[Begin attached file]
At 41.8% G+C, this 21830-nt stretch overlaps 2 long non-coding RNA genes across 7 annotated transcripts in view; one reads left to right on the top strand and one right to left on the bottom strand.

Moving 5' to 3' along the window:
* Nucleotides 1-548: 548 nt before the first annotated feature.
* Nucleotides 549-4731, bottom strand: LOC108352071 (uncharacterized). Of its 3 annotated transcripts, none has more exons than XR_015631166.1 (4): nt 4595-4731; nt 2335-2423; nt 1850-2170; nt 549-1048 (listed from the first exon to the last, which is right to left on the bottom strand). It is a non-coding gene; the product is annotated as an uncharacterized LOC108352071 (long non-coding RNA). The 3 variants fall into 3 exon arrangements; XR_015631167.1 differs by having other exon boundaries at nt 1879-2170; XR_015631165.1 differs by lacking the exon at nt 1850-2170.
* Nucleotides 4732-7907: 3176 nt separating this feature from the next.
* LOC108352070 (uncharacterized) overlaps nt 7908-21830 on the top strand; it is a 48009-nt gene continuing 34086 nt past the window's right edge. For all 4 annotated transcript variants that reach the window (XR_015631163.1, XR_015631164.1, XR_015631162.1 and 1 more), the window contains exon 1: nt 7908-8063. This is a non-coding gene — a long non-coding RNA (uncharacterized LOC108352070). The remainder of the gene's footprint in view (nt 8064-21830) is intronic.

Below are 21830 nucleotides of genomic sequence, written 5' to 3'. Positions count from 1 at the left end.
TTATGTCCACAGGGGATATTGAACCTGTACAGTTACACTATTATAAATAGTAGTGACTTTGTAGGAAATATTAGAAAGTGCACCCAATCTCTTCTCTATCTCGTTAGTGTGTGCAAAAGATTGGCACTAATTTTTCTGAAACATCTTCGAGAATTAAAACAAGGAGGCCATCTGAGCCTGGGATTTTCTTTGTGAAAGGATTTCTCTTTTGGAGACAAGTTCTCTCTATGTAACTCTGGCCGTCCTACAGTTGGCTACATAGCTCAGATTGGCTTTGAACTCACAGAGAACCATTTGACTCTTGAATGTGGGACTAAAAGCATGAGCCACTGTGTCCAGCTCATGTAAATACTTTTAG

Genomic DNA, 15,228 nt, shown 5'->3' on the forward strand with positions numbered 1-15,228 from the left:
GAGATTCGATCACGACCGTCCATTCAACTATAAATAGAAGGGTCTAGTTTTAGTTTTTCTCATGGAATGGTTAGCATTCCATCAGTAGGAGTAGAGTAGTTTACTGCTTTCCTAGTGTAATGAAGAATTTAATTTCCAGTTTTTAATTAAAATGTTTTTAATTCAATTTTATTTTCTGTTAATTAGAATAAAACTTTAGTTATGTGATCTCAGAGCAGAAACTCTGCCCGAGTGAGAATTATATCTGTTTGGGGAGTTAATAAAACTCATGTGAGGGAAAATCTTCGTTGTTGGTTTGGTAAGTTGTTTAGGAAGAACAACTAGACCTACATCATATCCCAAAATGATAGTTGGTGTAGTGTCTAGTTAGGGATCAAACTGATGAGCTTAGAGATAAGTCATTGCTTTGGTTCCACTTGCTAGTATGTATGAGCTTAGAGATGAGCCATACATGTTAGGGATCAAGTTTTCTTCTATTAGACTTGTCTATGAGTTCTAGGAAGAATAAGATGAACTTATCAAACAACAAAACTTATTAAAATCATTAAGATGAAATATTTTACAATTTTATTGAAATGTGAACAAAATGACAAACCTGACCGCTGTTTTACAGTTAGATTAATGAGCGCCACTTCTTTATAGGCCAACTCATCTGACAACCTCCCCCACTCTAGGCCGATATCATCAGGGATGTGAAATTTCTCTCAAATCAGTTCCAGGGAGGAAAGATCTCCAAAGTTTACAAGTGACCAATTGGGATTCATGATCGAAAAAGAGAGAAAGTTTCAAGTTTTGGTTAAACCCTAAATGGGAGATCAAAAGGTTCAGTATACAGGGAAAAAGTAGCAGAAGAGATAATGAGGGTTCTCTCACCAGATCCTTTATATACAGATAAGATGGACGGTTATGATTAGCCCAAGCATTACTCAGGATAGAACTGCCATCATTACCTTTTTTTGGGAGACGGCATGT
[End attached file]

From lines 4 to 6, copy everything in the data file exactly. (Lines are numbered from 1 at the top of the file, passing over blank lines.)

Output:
* Nucleotides 549-4731, bottom strand: LOC108352071 (uncharacterized). Of its 3 annotated transcripts, none has more exons than XR_015631166.1 (4): nt 4595-4731; nt 2335-2423; nt 1850-2170; nt 549-1048 (listed from the first exon to the last, which is right to left on the bottom strand). It is a non-coding gene; the product is annotated as an uncharacterized LOC108352071 (long non-coding RNA). The 3 variants fall into 3 exon arrangements; XR_015631167.1 differs by having other exon boundaries at nt 1879-2170; XR_015631165.1 differs by lacking the exon at nt 1850-2170.
* Nucleotides 4732-7907: 3176 nt separating this feature from the next.
* LOC108352070 (uncharacterized) overlaps nt 7908-21830 on the top strand; it is a 48009-nt gene continuing 34086 nt past the window's right edge. For all 4 annotated transcript variants that reach the window (XR_015631163.1, XR_015631164.1, XR_015631162.1 and 1 more), the window contains exon 1: nt 7908-8063. This is a non-coding gene — a long non-coding RNA (uncharacterized LOC108352070). The remainder of the gene's footprint in view (nt 8064-21830) is intronic.